For example: The ‘s’ story involves finding a snake which goes ‘ssss’. The action for ‘s’ involves making a snaking movement with your hand and forearm and saying ’ssss’. The picture to take home is a picture of a snake


Helping at home:

The picture your child brings home will explain to you how to make the action to represent the sound. Talk with your child about what they have learned at school. Learn the actions along with your child. Making the movement may help your child to remember. Have fun!



What is phonics?

Phonics is the word used to describe the sounds the letters make. In simple terms, the word ‘cat’ can be read from its three sounds: c-a-t.

These are not the names of the letters as we say them in the alphabet, but the sounds these letters make. The word ‘thick’ is made up of three sounds: th-i-ck, where pairs of letters combine to make a single sound. Similarly, ‘rash’ is made up of three sounds: r-a-sh.

There are 40+ sounds in English but only 26 letters that are used to represent these sounds.


The five basic skills for reading and writing are:

  • Learning the letter sounds
  • Learning the letter formation
  • Blending
  • Identifying sounds in words
  • Spelling the tricky words


When reading, children need to understand the meaning of the words. Before they can do this, they have to be able to work out what the words say. The phonic skill for this is to look at the letters, say the sounds and hear the words. This is called blending.


The main phonetic skill for writing is to start with the spoken word, then listen, identify and write the sound in that word. The ability to hear the sounds in words is called phonological awareness. For example, with the word ’bin’ if you listen you hear the sounds ‘b……i….n’. Then if you know how to write those letter sounds, you can write the word ‘bin’ without help. This is the opposite to the skill needed for blending.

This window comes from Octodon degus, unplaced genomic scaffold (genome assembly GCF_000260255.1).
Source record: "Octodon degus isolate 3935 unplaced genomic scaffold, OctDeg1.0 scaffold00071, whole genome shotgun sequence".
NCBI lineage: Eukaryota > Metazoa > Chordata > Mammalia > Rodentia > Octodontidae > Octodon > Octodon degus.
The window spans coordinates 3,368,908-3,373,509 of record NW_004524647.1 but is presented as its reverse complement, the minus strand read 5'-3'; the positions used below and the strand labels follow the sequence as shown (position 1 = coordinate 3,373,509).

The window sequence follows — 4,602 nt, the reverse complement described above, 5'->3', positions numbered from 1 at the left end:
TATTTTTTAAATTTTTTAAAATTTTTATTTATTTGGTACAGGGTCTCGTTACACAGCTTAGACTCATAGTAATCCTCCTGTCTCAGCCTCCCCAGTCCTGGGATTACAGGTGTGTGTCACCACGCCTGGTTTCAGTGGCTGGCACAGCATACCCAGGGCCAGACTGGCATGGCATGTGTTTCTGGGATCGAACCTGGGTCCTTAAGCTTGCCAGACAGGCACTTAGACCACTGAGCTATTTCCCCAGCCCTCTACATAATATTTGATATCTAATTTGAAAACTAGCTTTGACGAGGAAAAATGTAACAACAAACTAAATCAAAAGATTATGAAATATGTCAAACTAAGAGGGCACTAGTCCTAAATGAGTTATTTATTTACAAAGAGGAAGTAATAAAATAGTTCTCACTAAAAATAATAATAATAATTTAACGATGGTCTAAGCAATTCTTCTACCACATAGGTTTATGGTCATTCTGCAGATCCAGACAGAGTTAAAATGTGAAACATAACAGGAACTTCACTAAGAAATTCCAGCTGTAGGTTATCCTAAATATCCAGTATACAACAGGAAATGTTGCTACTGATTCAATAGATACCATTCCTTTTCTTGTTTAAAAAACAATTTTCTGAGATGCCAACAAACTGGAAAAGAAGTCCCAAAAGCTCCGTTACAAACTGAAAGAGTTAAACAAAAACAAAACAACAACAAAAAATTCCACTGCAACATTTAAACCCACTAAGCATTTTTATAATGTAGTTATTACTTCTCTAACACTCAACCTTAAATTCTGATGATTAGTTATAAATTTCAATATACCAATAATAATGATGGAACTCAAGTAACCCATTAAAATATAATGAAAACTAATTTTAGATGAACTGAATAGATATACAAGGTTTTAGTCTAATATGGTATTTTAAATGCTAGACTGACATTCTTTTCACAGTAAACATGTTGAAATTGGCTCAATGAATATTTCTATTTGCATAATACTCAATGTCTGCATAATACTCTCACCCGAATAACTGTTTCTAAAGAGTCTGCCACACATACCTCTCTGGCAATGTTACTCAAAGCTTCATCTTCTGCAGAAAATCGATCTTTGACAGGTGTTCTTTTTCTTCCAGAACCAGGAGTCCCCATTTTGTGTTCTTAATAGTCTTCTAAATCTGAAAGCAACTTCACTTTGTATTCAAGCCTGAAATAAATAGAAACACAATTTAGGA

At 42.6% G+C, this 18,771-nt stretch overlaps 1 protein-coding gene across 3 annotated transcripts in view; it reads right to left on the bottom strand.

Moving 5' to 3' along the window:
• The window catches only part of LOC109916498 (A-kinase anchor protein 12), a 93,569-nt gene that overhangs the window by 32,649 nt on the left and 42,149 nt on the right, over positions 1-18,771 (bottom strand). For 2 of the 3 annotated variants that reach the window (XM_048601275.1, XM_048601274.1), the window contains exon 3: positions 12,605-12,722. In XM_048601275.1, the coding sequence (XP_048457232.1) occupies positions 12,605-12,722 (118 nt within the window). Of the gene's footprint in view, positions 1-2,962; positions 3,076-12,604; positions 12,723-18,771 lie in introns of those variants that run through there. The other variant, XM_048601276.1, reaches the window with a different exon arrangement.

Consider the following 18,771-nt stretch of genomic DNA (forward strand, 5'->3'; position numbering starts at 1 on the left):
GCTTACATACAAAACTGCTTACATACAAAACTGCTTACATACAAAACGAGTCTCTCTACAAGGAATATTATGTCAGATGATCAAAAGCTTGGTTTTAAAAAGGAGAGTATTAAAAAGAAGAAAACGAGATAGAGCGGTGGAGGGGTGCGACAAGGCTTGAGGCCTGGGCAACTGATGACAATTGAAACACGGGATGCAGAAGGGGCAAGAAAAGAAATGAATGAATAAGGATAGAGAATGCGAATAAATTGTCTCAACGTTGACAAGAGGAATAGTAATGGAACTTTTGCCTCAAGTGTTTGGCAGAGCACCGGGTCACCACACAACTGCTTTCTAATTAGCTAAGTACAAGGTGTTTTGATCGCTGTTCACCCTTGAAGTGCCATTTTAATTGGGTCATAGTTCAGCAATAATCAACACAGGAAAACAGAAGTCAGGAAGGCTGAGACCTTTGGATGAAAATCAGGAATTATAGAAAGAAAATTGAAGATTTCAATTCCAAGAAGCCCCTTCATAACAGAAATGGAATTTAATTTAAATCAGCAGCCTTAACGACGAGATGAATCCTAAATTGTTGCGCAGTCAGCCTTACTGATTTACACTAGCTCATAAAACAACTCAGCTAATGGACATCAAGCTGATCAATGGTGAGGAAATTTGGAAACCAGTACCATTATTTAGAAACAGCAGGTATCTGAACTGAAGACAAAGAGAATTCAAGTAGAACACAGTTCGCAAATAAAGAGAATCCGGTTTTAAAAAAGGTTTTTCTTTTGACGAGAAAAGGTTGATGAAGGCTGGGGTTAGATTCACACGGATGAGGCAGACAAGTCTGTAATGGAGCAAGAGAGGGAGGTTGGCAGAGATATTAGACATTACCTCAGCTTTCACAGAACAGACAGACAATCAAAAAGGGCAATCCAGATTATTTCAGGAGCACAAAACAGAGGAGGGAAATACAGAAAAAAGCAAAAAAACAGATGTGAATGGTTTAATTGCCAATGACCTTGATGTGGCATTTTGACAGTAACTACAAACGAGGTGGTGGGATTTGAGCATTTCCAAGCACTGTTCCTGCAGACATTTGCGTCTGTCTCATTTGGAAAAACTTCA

The letters for the 42 Sounds of English:

See below:

 a ……ant, sand, caravan

ai……aim, aid, drain, (long a)

b……bat, bend, crab

c ……cat, cot, duck

d……dog, dip, sudden

e……egg, end, shed

ee……eel, creep, tree (long e)

f……fog, lift, fluff

g……goat, gap, digger

h……hop, hit, hill

i……ink, indian, drink

ie……pie, tie, die (long i)

j……jelly, jet, jumper

k……king, kind, kettle

l……leg, lost, shell

m……man, mill, shrimp

n……nut, nip, spin

o……orange, on, spot

oa……oak, oats, boat (long o)

p…….pig, pet, step

q……queen, quick, quin

r……run, rabbit, barrel

s…..sand, sun, twist

t……top, tug, mat

u…….up, under, lung

ue……due, Tuesday, cue

v……van, vet, give

w…..wind, went, swim

x…..x-ray, ox, flex

y……yell, yes, yellow

z……zoo, zebra, buzz

sh……ship, shop, wish

ch……chop, chick, much

th……this, then, with (voiced th)

th……thin, thick, thimble (unvoiced th)

ng……song, bang, string

oo……look, room, foot (little oo)

oo……moon, spoon, shoot (long oo)

ar……art, arm, start

er……kerb, stern, sister

or……order, corn, storm

oi……oil, ointment, spoil

ou……out, cloud, found